*Photo taken well before Covid-19 social distancing measures were introduced.
Stuart Anderson MP has urged the City of Wolverhampton Council to reconsider its plans for the £1 million transit site being developed off Gorsebrook Road in Dunstall. It follows the conclusion of the Government’s consultation on measures to criminalise trespassing when setting up an unauthorised encampment in England and Wales. This follows a commitment made in the manifesto upon which Stuart stood for election. It was reaffirmed in the Queen’s Speech in 2019.
The measures consulted on included bringing forward new legislation or amending the Criminal Justice and Public Order Act of 1994 to permit the Police to direct trespassers to suitable authorised sites located in neighbouring local authorities areas and to increase the period of time in which trespassers directed from land would be unable to return. The measures consulted on would also lower the number of vehicles needing to be involved in an unauthorised encampment before police powers can be exercised, and enable the Police to remove trespassers from land that forms part of the highway.
Stuart believes that the measures being proposed would save local authorities thousands, if not millions of pounds, in funding from enforcement and alternative provision projects. While the consultation closed on the 5th of March 2020, the Government’s response has not yet been published. As such, Stuart has called upon the Government to bring forward its legislative proposals at the earliest possible opportunity.
At the time of the last count in January 2020, the number of caravans on unauthorised sites in England was 2,743. Councils can already apply to the Courts for pre-emptive injunctions which prevent unauthorised camping in a defined geographical area. The City of Wolverhampton Council was granted an injunction in 2018. As part of the injunction, the Council agreed to making provision for a transit site for travellers who have been evicted from protected sites. In December 2020, the Council started work on this project in land off Gorsebrook Road, despite over 120 objections from local residents having been submitted. The objections questioned the potential value of the site and its possible uptake. When plans for the site were made public, Stuart was one of the first to join campaigners who shared concerns about the lack of access to green space it would cause. Constituents also shared concerns about the negative reputation that it would create for an area that already suffers from a disproportionate level of deprivation. In addition, constituents believe that the site would deter business owners from setting up shop there.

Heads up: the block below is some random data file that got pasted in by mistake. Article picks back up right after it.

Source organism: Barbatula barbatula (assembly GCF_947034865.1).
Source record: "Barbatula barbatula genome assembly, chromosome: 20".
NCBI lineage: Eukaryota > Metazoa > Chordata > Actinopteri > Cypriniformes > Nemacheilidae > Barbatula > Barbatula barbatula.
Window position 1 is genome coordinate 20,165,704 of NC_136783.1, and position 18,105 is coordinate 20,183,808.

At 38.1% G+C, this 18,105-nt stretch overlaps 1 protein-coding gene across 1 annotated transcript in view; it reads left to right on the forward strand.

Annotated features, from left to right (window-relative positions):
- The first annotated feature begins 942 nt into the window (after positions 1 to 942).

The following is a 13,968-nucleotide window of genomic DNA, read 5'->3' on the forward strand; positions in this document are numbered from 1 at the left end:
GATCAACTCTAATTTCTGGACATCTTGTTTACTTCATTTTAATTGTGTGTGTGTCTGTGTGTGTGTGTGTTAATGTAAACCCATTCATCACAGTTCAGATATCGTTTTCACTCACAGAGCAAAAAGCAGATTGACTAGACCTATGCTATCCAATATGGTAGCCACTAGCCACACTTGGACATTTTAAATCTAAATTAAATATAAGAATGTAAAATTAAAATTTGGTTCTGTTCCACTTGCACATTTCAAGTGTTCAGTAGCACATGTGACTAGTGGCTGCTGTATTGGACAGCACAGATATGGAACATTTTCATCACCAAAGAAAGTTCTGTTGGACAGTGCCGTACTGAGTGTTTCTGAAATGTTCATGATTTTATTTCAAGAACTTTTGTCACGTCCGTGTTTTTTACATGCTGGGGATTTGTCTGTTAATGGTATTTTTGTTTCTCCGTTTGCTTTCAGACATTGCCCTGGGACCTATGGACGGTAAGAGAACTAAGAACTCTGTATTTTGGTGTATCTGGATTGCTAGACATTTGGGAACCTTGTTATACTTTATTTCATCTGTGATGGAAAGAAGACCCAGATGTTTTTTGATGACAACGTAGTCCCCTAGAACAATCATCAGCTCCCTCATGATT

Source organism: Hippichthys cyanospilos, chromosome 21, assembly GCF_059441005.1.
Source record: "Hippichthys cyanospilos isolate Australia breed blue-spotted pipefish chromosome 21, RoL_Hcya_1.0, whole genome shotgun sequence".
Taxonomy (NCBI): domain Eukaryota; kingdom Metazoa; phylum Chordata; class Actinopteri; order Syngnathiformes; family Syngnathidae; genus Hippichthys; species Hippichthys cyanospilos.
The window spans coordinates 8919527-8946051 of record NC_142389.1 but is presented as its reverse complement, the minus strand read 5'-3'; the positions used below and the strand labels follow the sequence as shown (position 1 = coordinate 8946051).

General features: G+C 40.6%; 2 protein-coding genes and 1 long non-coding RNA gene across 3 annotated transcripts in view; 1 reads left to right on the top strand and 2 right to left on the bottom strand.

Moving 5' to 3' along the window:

While Stuart Anderson MP backs the Government’s proposals to strengthen police powers, he has urged Ministers to publish its consultation response and bring forward legislation at the earliest opportunity. The change in law would mean that the City of Wolverhampton Council would no longer need an injunction. As such, the transit site would not be needed. Stuart is urging the council to stop work immediately in order to not waste taxpayer’s money for a site that in a few months will legally not be needed. In turn, Stuart would campaign to turn the site into a nature trail for the community and local schools to use. It would save some of the £1 million being spent on the transit site and deliver on his pledge to protect our natural environment. Stuart is asking constituents to complete a quick poll on Facebook to let him know their thoughts at www.facebook.com/Stuart4WolvesSW/
Stuart Anderson MP said: “I am pleased that the Government has recognised the concerns that constituents have raised about the disproportionate impact that unauthorised encampments have on communities that have to deal with a range of issues, including social behaviour, fly-tipping, and noise-related issues. I am now asking the Government to deliver on its pledge to bring forward legislative proposals and strengthen Police powers. With the change in the law, the Council would no longer need an injunction and the transit site will not be needed. I want to save as much of the £1 million that is being spent on the transit site and turn it into a nature trail for the community and local schools to use.”